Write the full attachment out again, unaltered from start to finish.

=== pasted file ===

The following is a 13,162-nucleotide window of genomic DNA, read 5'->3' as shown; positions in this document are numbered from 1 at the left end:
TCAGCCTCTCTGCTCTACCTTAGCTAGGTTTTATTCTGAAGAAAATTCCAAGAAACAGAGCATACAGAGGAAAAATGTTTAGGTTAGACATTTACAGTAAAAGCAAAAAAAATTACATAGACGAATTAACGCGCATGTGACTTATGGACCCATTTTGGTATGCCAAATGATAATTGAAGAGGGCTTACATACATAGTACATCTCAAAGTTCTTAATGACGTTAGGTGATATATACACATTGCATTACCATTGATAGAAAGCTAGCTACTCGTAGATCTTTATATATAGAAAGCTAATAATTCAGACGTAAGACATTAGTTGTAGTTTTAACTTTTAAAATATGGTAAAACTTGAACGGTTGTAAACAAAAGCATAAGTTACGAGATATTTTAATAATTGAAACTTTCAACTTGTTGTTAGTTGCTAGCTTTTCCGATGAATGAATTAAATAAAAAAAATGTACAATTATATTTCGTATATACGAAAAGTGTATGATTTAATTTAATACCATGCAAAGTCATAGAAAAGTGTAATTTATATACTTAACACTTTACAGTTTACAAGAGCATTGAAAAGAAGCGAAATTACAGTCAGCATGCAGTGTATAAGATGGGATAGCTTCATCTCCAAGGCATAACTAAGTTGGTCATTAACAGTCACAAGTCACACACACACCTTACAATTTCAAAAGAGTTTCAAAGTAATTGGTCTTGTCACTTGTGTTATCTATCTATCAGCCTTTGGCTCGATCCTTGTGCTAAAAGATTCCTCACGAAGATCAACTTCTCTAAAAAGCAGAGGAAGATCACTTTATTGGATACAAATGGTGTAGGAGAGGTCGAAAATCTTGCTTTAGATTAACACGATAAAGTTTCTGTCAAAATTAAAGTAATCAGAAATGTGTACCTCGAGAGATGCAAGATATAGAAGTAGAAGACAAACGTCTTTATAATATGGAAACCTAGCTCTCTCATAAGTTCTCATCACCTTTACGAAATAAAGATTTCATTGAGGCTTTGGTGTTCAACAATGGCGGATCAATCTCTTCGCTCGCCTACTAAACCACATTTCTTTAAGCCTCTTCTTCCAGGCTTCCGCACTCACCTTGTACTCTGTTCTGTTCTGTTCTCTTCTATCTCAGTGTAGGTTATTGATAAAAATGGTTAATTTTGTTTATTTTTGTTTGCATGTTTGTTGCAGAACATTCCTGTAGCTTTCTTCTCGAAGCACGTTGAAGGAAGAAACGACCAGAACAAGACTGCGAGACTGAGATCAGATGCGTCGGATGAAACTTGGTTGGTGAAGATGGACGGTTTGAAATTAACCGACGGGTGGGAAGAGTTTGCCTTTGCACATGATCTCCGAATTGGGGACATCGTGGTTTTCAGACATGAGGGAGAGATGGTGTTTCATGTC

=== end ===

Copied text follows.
The following is a 13,162-nucleotide window of genomic DNA, read 5'->3' as shown; positions in this document are numbered from 1 at the left end:
TCAGCCTCTCTGCTCTACCTTAGCTAGGTTTTATTCTGAAGAAAATTCCAAGAAACAGAGCATACAGAGGAAAAATGTTTAGGTTAGACATTTACAGTAAAAGCAAAAAAAATTACATAGACGAATTAACGCGCATGTGACTTATGGACCCATTTTGGTATGCCAAATGATAATTGAAGAGGGCTTACATACATAGTACATCTCAAAGTTCTTAATGACGTTAGGTGATATATACACATTGCATTACCATTGATAGAAAGCTAGCTACTCGTAGATCTTTATATATAGAAAGCTAATAATTCAGACGTAAGACATTAGTTGTAGTTTTAACTTTTAAAATATGGTAAAACTTGAACGGTTGTAAACAAAAGCATAAGTTACGAGATATTTTAATAATTGAAACTTTCAACTTGTTGTTAGTTGCTAGCTTTTCCGATGAATGAATTAAATAAAAAAAATGTACAATTATATTTCGTATATACGAAAAGTGTATGATTTAATTTAATACCATGCAAAGTCATAGAAAAGTGTAATTTATATACTTAACACTTTACAGTTTACAAGAGCATTGAAAAGAAGCGAAATTACAGTCAGCATGCAGTGTATAAGATGGGATAGCTTCATCTCCAAGGCATAACTAAGTTGGTCATTAACAGTCACAAGTCACACACACACCTTACAATTTCAAAAGAGTTTCAAAGTAATTGGTCTTGTCACTTGTGTTATCTATCTATCAGCCTTTGGCTCGATCCTTGTGCTAAAAGATTCCTCACGAAGATCAACTTCTCTAAAAAGCAGAGGAAGATCACTTTATTGGATACAAATGGTGTAGGAGAGGTCGAAAATCTTGCTTTAGATTAACACGATAAAGTTTCTGTCAAAATTAAAGTAATCAGAAATGTGTACCTCGAGAGATGCAAGATATAGAAGTAGAAGACAAACGTCTTTATAATATGGAAACCTAGCTCTCTCATAAGTTCTCATCACCTTTACGAAATAAAGATTTCATTGAGGCTTTGGTGTTCAACAATGGCGGATCAATCTCTTCGCTCGCCTACTAAACCACATTTCTTTAAGCCTCTTCTTCCAGGCTTCCGCACTCACCTTGTACTCTGTTCTGTTCTGTTCTCTTCTATCTCAGTGTAGGTTATTGATAAAAATGGTTAATTTTGTTTATTTTTGTTTGCATGTTTGTTGCAGAACATTCCTGTAGCTTTCTTCTCGAAGCACGTTGAAGGAAGAAACGACCAGAACAAGACTGCGAGACTGAGATCAGATGCGTCGGATGAAACTTGGTTGGTGAAGATGGACGGTTTGAAATTAACCGACGGGTGGGAAGAGTTTGCCTTTGCACATGATCTCCGAATTGGGGACATCGTGGTTTTCAGACATGAGGGAGAGATGGTGTTTCATGTC